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post #1 of 14 Old 09-25-2011 Thread Starter
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Outboard Engine Repair

I've got a 10yr old Nissan 5HP 2 stroke outboard that I have grown to hate. It was running reasonably well for the past few years with the ocasional hard start but now it decided to just stop in mid stride. The first time it happened I decided to do some overdue maintenance including cleaning the carb, changing the plug, replacing the water pump and overall spit and polish.

It started up and I ran it around for a bit without trouble. After about 10 minutes of steady 1/2 throttle running fine it suddenly stopped and would no longer start. I checked the vent, we had just fueled up and I checked for water in the carb all ok. I pulled the plug and could smell gas but it wasn't wet. I could only see a weak yellow spark on the plug.

I'm thinking I have a weak coil (and probably have for a while which caused the hard starting). The parts diagram says I have three coils: exciter coil, pulser coil and ignition coil. I'm assuming the exciter coil charges up the ignition coil and the pulser coil sends the signal to fire the ignition coil. Since I'm still getting some spark can I assume the ignition coil is the problem?

Lastly, I'm currently sailing in Japan and interestingly enough getting parts for my Japanese outboard is a problem. They do have some aftermarket coil/wire combos for scooters that look like they would work. Any problems giving that a try?

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post #2 of 14 Old 09-26-2011
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Using a different ignition coil might be a challenge? If you are getting any spark at all the exciter and pulsing coils may be OK? A new ignition coil may be the answer assuming it is not a fuel related problem. I assume you have checked all connections and wires for chafing or breaking? Let us know what you find.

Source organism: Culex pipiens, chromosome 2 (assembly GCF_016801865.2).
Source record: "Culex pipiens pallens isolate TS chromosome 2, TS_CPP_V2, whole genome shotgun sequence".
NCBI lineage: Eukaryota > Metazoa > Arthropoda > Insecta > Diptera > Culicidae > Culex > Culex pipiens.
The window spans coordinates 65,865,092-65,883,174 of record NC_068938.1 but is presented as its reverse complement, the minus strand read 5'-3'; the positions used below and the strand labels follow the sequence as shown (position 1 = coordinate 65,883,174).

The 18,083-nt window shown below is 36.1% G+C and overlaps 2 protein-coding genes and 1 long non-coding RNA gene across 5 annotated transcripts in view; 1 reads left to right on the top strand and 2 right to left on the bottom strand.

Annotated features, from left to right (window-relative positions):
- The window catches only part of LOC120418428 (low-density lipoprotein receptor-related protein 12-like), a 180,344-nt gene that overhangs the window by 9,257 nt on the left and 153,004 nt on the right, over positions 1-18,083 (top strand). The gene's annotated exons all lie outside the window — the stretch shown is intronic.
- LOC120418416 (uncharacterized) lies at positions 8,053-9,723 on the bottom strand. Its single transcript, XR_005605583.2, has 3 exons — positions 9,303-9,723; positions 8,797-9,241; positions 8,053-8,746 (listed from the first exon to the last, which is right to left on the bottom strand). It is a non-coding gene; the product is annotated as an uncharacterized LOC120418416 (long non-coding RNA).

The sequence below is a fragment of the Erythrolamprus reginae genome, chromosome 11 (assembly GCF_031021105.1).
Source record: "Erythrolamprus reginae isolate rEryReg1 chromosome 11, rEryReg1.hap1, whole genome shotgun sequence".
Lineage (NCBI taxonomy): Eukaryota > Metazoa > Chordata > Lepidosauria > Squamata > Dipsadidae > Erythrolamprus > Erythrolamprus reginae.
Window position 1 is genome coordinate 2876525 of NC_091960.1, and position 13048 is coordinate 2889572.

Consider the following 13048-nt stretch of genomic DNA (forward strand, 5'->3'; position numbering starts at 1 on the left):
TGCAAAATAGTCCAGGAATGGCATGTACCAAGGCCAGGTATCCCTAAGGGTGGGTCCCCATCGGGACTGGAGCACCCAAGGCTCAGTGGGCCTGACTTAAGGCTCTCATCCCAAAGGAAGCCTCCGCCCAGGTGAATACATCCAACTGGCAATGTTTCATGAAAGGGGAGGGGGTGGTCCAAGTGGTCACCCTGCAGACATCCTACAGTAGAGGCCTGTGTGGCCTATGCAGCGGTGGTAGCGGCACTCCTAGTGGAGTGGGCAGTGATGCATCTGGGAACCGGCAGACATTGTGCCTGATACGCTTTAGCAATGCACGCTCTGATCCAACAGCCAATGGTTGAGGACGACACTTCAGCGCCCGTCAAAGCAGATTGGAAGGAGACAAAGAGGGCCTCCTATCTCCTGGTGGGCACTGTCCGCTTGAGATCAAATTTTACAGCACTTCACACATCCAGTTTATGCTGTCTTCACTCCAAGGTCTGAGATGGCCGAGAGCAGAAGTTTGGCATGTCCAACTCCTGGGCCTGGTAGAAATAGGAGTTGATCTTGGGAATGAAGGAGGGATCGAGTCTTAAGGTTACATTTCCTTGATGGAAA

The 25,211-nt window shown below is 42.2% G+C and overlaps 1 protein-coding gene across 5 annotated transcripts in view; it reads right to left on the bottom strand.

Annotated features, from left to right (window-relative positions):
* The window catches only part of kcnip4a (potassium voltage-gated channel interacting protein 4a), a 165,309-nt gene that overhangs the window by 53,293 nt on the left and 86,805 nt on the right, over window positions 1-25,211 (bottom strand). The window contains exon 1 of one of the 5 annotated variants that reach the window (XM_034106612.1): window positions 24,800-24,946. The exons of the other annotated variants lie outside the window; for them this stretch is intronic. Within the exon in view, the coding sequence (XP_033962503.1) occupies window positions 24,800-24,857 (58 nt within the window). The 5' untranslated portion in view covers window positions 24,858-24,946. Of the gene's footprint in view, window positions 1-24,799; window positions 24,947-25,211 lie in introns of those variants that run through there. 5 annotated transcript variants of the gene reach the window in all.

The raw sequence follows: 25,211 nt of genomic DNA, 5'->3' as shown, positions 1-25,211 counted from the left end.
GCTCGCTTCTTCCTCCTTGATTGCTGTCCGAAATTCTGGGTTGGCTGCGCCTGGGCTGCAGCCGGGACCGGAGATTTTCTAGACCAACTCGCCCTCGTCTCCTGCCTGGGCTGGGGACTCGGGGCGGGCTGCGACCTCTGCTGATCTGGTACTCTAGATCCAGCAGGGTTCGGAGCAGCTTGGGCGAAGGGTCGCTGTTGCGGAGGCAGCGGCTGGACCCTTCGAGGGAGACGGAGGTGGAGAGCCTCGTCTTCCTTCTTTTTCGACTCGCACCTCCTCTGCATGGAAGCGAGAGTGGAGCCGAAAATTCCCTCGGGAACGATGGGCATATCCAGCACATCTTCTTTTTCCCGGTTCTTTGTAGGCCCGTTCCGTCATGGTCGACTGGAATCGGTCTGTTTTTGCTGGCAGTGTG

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post #3 of 14 Old 09-26-2011
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Before replacing coils check all connections as dabnis suggested, then spray the plug cap and cable with WD40, let sit for a few minutes then check the plug spark again. If the spark is better then you have moisture in the cable or cap rubber, replace plug, cable and cap.

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post #4 of 14 Old 09-26-2011
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Clost the plug gap a bit to reduce the voltage needed to get a spark.

Run the outboard on 75:1 oil mix to reduce any chance of a fouled plug.

Make sure you have an NGK plug, all the other brands are rubbish.

Check the fuel pickup and fuel lines for air leaks. If the tank is positioned very low try raising it to reduce the suction needed to get the fuel up. Is the fuel tank reasonably full and the petrol reasonably fresh?

Spilt fuel near the internal tank or any of the fuel lines will get sucked into the air inlet making the engine run rich and stall. If it runs ok with the engine cover off and poor with the cover on, look for fuel leaks or spilt fuel near the engine. I never let my internal tank get more than 1/2 full because any splash from the tank cap causes rough engine running.

Does fuel spill when you prime it.
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post #5 of 14 Old 09-28-2011 Thread Starter
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The fuel tank is above the carb so no problem there. I'm not getting any spillage into the engine case. I am using NKG plugs and 50:1 fuel/oil mixture.

At this point the engine won't start and I'm investigating whether changing the coil is a good option. One other bit of info: when we changed the plug we went with a resistor model (which is an option for the engine). The motor wouldn't start with that plug nor could I see any spark when I checked. When I cleaned up the old plug (non-resistor version) and put that one in, the engine did start and ran for a while (see above).